Gorges' ratio speaks volumes
Josh Gorges is the Montreal Canadiens top defensive-defenseman. He is the top-rated defensemen in multiple categories, and accomplishes these impressive numbers while facing the oppositions best players. Never afraid to sacrifice his body for the sake of his team, Gorges is the team leader in blocked shots.
These averages have been calculated over hundreds of games and approximately 2000 individual scouting reports:
Average grade: 67
Average ratio: 2.03
Average risk/reward: 1.31
Average offensive-zone risk/reward: 0.30
Average defensive-zone risk/reward: 0.62
Average neutral-zone risk/reward: 0.30
Gorges has earned an above average overall risk/reward rating in 35 games this season. He has produce 2 overall ratings above 2.00, and has only 1 rating below 0.50. His numbers are carried by his work killing penalties, while he also has an impressive d-zone passing percentage, and defensive-zone puck-battle winning-percentage. Gorges numbers have been trending down slightly as the season progresses. This is likely due to fatigue, as Gorges has been playing continues to log huge minutes against the league's best players.
Despite limited offensive numbers, Gorges still has the second-best overall grade among defensemen. He also has the third-best overall risk/reward rating among defensemen, behind only Tomas Kaberle and PK Subban. Keep in mind Subban and Kaberle's numbers are padded by substantial powerplay time.
He has the team's top success-rate when engaging in plays that require him to acquire puck-possession. Plays in this calculation include puck-battles, blocked shots, etc. He also has the Habs second-best success-rate when engaging in plays that require him to maintain puck-possession. Plays in this calculation include passes, dekes, shots, etc.
He has far-and-away the team's best even-strength ratio at 2.67 successful plays for every 1 unsuccessful play.
Among defensemen with substantial short-handed ice-time, Gorges has the second-highest short-handed risk/reward rating, and the top short-handed ratio. His SH ratio of 2.11 successful plays for every 1 unsuccessful play makes him the only d-man with a ratio above 2.00. With the departure of Hal Gill, Gorges is now the leader in short-handed ice-time. He also leads the team in short-handed blocked shots, blocked passes, and is second only to Subban in successful dump-outs. He's won 55% of his defensive-zone puck-battles while short-handed, and has been successful with 63% of his short-handed pass-attempts.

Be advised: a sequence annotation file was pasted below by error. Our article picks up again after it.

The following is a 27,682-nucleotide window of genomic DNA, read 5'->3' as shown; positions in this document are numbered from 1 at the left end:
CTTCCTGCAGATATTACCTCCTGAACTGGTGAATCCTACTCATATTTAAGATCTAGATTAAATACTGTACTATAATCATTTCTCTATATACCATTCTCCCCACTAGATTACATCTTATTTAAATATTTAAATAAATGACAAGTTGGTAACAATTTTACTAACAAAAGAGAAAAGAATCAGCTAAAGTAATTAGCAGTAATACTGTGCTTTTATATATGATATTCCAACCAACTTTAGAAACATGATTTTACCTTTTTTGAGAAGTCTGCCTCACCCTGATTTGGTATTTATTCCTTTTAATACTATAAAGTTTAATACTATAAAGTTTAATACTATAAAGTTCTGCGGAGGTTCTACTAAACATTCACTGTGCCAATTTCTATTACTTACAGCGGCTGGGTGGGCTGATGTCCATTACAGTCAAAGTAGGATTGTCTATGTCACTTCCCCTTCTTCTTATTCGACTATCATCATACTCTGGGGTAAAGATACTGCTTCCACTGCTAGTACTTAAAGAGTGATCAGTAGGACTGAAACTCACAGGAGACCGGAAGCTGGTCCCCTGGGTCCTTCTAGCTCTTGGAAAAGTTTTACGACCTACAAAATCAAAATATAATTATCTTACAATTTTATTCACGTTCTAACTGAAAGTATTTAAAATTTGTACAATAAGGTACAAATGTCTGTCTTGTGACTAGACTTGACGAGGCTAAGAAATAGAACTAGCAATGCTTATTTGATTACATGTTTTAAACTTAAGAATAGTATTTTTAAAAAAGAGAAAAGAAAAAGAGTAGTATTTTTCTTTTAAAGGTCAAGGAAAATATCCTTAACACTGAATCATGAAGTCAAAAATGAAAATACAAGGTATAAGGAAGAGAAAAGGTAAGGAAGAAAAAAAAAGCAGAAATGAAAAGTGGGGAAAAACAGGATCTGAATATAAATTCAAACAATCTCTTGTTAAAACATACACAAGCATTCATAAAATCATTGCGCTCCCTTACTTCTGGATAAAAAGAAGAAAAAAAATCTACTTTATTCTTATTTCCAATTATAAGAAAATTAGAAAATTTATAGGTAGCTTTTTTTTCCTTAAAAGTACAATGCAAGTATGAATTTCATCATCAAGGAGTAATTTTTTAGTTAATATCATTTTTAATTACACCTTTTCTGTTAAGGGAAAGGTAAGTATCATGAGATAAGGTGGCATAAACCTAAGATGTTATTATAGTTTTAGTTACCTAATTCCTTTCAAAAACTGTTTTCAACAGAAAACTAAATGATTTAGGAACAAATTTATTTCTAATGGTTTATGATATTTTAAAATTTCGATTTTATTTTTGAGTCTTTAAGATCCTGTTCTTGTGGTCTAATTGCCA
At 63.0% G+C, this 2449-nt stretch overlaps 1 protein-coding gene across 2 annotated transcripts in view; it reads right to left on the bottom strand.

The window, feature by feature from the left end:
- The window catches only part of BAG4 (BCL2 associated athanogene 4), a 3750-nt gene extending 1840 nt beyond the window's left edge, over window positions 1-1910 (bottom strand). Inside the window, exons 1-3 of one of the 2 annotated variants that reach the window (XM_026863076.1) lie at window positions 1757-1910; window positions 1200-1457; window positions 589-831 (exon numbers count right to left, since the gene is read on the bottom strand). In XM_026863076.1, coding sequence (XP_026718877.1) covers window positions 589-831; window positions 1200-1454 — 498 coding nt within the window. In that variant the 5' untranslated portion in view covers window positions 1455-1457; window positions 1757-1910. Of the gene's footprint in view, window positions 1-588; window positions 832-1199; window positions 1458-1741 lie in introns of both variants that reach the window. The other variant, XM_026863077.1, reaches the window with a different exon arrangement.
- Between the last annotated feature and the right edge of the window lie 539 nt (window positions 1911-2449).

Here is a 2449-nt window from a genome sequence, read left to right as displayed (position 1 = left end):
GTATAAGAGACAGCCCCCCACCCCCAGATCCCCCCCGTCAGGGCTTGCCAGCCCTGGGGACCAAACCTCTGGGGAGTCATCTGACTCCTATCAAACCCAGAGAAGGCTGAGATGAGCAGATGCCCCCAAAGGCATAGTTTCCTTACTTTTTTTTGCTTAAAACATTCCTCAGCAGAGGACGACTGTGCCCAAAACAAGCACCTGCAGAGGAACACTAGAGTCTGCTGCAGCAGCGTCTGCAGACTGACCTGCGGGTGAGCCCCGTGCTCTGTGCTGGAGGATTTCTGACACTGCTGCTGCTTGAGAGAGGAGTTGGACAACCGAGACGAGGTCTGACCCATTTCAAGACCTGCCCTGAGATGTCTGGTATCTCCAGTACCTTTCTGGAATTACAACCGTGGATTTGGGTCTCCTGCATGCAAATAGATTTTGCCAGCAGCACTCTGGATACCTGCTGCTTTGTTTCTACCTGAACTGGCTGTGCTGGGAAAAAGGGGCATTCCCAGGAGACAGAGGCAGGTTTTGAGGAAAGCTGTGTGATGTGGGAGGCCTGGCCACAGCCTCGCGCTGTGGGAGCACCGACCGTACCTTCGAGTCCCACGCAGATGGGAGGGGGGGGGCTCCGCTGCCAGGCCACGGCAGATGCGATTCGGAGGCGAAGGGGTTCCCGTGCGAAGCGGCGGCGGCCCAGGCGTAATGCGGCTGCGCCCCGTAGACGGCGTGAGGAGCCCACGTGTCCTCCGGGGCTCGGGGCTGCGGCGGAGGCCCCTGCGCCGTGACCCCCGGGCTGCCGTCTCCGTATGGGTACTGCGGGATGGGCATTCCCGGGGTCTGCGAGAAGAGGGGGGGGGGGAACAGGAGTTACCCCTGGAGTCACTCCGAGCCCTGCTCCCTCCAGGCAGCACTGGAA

Understandably, Gorges has only the sixth-best offensive-zone risk/reward rating (0.14) among defensemen. He has an o-zone ratio of 1.77 successful plays for every 1 unsuccessful play, and is involved in in a team-low 0.50 offensive-zone events per-minute of ice-time. He wins 57% of his offensive-zone puck-battles, and is successful with 68% of his o-zone pass-attempts. He has intercepted 43 o-zone passes by opposition players, but has gotten only 36% of his shot-attempts through to the net.
Gorges has the third-best defensive risk/reward rating (1.00) among defensemen; behind only Kaberle and Subban. Gorges is obviously the better defensive-player than Kaberle, but Kaberle's high risk/reward is the product of a high d-zone passing percentage combined with a substantially lower amount of ice-time. Gorges' defensive-zone ratio of 2.71 successful plays for every 1 unsuccessful play is easily the team's best, as is his 134 blocked-shots. He wins 60% of his defensive-zone puck-battles; second only to Yannick Weber, and is successful with 77% of his d-zone pass-attempts; second to Kaberle.
Gorges has the second-best neutral-zone risk/reward rating among Canadiens defensemen; behind only Subban. That said, his absolutely incredible neutral-zone ratio of 4.34 successful plays for every 1 unsuccessful play is far-and-away the top ratio on the team. He wins a team-high 62% of his neutral-zone puck-battles, and is successful with 73% of his n-zone pass-attempts. He has intercepted 38 opposition passes in the neutral-zone, and his 92% success-rate when attempting to dump the puck deep into the offensive-zone makes him the only Canadiens player with a success-rate in this category above 86%.
Evaluating Gorges only by looking at his risk/reward does not do justice to his play. His ice-time is so high compared to other d-men not named Subban, that his risk/reward is hurt by his playing minutes. But, when we break his numbers down to a simple ratio of successful plays to unsuccessful plays (2.67 compared to a team-average of 2.02), we discover just how impressive and valuable number 26 is to this team.